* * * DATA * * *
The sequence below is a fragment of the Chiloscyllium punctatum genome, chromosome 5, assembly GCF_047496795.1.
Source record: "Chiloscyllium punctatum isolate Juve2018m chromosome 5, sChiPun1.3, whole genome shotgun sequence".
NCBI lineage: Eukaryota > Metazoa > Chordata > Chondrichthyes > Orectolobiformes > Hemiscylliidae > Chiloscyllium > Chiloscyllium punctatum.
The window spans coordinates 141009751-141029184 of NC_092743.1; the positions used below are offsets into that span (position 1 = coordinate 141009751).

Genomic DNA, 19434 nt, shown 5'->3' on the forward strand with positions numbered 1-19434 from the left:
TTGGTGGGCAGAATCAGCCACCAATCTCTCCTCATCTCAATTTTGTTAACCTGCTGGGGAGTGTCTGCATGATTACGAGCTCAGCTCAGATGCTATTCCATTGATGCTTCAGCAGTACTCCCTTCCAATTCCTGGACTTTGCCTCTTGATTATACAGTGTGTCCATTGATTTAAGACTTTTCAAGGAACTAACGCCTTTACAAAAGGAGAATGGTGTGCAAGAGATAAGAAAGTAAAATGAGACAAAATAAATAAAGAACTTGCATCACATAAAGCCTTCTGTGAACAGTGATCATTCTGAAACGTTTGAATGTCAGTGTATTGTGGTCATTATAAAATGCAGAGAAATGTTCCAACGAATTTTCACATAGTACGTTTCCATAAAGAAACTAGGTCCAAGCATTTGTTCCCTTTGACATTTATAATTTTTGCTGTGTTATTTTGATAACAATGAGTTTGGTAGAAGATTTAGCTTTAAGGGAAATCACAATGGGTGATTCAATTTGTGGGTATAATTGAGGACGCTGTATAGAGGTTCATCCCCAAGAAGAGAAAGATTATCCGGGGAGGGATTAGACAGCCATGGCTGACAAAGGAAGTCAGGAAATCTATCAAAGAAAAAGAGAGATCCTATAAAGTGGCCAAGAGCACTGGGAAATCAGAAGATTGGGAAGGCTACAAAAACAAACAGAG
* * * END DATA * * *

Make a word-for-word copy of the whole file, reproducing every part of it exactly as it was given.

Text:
The sequence below is a fragment of the Chiloscyllium punctatum genome, chromosome 5, assembly GCF_047496795.1.
Source record: "Chiloscyllium punctatum isolate Juve2018m chromosome 5, sChiPun1.3, whole genome shotgun sequence".
NCBI lineage: Eukaryota > Metazoa > Chordata > Chondrichthyes > Orectolobiformes > Hemiscylliidae > Chiloscyllium > Chiloscyllium punctatum.
The window spans coordinates 141009751-141029184 of NC_092743.1; the positions used below are offsets into that span (position 1 = coordinate 141009751).

Genomic DNA, 19434 nt, shown 5'->3' on the forward strand with positions numbered 1-19434 from the left:
TTGGTGGGCAGAATCAGCCACCAATCTCTCCTCATCTCAATTTTGTTAACCTGCTGGGGAGTGTCTGCATGATTACGAGCTCAGCTCAGATGCTATTCCATTGATGCTTCAGCAGTACTCCCTTCCAATTCCTGGACTTTGCCTCTTGATTATACAGTGTGTCCATTGATTTAAGACTTTTCAAGGAACTAACGCCTTTACAAAAGGAGAATGGTGTGCAAGAGATAAGAAAGTAAAATGAGACAAAATAAATAAAGAACTTGCATCACATAAAGCCTTCTGTGAACAGTGATCATTCTGAAACGTTTGAATGTCAGTGTATTGTGGTCATTATAAAATGCAGAGAAATGTTCCAACGAATTTTCACATAGTACGTTTCCATAAAGAAACTAGGTCCAAGCATTTGTTCCCTTTGACATTTATAATTTTTGCTGTGTTATTTTGATAACAATGAGTTTGGTAGAAGATTTAGCTTTAAGGGAAATCACAATGGGTGATTCAATTTGTGGGTATAATTGAGGACGCTGTATAGAGGTTCATCCCCAAGAAGAGAAAGATTATCCGGGGAGGGATTAGACAGCCATGGCTGACAAAGGAAGTCAGGAAATCTATCAAAGAAAAAGAGAGATCCTATAAAGTGGCCAAGAGCACTGGGAAATCAGAAGATTGGGAAGGCTACAAAAACAAACAGAG